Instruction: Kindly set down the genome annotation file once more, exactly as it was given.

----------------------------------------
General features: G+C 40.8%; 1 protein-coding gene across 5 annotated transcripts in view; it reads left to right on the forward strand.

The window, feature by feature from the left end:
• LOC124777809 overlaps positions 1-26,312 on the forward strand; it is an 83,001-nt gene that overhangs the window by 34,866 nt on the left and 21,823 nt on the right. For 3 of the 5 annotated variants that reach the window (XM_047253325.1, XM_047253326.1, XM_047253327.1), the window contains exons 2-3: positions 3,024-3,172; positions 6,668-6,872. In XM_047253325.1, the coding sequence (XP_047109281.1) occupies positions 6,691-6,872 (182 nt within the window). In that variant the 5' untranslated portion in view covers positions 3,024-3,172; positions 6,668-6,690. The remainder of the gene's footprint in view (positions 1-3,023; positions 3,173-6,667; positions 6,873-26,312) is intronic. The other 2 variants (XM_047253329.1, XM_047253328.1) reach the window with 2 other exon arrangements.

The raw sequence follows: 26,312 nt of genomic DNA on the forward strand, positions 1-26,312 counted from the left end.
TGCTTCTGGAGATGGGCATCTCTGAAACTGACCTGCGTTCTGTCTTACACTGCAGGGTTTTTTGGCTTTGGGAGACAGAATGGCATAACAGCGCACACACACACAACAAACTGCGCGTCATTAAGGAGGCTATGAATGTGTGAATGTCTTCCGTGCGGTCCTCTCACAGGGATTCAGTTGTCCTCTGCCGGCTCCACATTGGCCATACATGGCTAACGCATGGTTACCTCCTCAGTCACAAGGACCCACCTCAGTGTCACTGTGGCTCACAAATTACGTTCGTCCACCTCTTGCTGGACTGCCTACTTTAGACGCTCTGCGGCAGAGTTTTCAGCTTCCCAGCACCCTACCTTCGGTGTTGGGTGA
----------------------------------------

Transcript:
General features: G+C 40.8%; 1 protein-coding gene across 5 annotated transcripts in view; it reads left to right on the forward strand.

The window, feature by feature from the left end:
• LOC124777809 overlaps positions 1-26,312 on the forward strand; it is an 83,001-nt gene that overhangs the window by 34,866 nt on the left and 21,823 nt on the right. For 3 of the 5 annotated variants that reach the window (XM_047253325.1, XM_047253326.1, XM_047253327.1), the window contains exons 2-3: positions 3,024-3,172; positions 6,668-6,872. In XM_047253325.1, the coding sequence (XP_047109281.1) occupies positions 6,691-6,872 (182 nt within the window). In that variant the 5' untranslated portion in view covers positions 3,024-3,172; positions 6,668-6,690. The remainder of the gene's footprint in view (positions 1-3,023; positions 3,173-6,667; positions 6,873-26,312) is intronic. The other 2 variants (XM_047253329.1, XM_047253328.1) reach the window with 2 other exon arrangements.

The raw sequence follows: 26,312 nt of genomic DNA on the forward strand, positions 1-26,312 counted from the left end.
TGCTTCTGGAGATGGGCATCTCTGAAACTGACCTGCGTTCTGTCTTACACTGCAGGGTTTTTTGGCTTTGGGAGACAGAATGGCATAACAGCGCACACACACACAACAAACTGCGCGTCATTAAGGAGGCTATGAATGTGTGAATGTCTTCCGTGCGGTCCTCTCACAGGGATTCAGTTGTCCTCTGCCGGCTCCACATTGGCCATACATGGCTAACGCATGGTTACCTCCTCAGTCACAAGGACCCACCTCAGTGTCACTGTGGCTCACAAATTACGTTCGTCCACCTCTTGCTGGACTGCCTACTTTAGACGCTCTGCGGCAGAGTTTTCAGCTTCCCAGCACCCTACCTTCGGTGTTGGGTGA